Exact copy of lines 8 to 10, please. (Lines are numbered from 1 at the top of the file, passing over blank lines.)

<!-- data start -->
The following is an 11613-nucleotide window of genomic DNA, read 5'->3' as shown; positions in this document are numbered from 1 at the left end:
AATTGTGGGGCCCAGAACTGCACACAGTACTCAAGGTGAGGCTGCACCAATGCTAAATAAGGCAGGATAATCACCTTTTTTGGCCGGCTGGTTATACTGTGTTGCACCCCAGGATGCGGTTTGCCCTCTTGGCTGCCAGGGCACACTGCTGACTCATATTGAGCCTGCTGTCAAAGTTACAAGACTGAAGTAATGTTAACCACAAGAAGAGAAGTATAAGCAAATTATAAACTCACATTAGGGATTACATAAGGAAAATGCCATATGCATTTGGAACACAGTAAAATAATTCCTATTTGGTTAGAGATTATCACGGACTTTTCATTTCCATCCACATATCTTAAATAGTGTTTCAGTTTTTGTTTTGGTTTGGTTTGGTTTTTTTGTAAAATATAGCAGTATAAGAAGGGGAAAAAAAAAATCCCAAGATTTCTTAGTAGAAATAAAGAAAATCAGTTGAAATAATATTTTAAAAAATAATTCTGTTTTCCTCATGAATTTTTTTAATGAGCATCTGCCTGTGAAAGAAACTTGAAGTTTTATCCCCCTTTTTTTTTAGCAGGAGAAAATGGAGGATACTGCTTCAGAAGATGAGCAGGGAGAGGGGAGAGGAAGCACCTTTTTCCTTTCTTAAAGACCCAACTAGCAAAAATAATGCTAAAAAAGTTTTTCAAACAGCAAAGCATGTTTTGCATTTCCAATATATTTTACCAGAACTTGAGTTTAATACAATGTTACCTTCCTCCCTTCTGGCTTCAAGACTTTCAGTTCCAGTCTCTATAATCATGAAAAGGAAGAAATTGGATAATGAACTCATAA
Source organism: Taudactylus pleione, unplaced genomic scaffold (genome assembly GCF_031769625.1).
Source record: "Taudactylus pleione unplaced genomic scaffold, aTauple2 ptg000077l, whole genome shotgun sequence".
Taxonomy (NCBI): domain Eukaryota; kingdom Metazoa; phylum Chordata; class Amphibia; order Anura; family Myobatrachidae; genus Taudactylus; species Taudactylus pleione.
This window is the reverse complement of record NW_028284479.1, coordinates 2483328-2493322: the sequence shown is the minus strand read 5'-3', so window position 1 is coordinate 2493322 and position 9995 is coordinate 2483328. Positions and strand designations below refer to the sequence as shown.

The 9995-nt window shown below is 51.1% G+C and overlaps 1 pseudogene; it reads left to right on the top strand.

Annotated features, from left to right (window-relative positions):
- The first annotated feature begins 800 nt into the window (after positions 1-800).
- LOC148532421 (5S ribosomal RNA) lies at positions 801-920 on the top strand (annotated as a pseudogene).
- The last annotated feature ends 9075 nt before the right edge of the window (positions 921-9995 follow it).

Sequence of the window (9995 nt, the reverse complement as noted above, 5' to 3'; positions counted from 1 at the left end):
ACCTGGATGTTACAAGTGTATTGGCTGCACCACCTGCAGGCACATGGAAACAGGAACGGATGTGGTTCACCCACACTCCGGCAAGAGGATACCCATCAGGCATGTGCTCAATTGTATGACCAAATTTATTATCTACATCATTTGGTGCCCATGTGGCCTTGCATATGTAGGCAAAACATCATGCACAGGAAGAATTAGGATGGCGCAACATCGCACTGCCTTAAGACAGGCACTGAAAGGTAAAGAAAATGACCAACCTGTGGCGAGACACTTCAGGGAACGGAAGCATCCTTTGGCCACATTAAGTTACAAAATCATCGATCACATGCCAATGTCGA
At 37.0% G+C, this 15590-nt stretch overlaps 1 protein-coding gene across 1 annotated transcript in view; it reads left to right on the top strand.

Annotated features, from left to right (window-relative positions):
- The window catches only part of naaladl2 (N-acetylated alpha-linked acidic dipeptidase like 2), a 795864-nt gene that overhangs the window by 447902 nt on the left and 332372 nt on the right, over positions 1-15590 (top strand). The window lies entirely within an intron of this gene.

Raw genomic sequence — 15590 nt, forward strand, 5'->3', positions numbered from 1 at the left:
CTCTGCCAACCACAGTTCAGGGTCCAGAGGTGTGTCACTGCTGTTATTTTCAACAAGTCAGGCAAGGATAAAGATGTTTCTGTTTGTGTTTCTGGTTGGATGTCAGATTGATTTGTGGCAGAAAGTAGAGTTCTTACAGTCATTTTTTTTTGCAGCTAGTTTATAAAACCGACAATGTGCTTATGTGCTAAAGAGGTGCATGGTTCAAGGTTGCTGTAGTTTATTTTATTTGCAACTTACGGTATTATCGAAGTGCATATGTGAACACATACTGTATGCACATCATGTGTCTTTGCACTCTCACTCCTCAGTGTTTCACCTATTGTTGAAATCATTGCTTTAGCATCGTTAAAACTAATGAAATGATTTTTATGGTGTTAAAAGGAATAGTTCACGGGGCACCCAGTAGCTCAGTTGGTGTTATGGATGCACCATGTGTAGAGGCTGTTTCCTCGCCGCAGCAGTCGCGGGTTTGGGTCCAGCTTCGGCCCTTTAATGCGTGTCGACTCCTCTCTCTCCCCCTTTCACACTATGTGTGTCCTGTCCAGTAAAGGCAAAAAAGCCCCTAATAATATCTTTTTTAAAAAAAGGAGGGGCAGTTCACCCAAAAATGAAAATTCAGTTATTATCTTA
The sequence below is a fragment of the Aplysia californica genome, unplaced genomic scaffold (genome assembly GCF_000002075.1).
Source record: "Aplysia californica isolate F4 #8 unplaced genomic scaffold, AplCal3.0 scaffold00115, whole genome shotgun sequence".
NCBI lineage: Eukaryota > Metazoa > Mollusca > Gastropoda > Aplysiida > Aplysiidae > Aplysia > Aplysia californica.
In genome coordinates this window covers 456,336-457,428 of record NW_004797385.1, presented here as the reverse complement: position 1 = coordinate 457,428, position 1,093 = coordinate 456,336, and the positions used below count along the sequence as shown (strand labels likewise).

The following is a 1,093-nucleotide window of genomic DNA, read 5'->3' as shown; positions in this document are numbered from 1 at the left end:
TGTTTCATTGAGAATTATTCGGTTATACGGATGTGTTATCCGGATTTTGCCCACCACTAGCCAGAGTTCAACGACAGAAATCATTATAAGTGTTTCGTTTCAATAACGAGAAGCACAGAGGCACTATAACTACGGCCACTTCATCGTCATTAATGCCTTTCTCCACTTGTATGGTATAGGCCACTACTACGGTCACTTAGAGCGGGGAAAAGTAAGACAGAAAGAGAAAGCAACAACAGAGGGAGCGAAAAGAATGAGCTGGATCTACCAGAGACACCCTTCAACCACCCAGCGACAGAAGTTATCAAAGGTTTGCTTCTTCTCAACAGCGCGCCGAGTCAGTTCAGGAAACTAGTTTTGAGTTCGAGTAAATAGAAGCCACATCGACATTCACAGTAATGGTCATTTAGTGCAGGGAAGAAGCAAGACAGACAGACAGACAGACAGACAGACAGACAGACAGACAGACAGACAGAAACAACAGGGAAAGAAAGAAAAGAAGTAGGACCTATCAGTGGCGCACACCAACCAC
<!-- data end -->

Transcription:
Annotated features, from left to right (window-relative positions):
- The first annotated feature begins 800 nt into the window (after positions 1-800).
- LOC148532421 (5S ribosomal RNA) lies at positions 801-920 on the top strand (annotated as a pseudogene).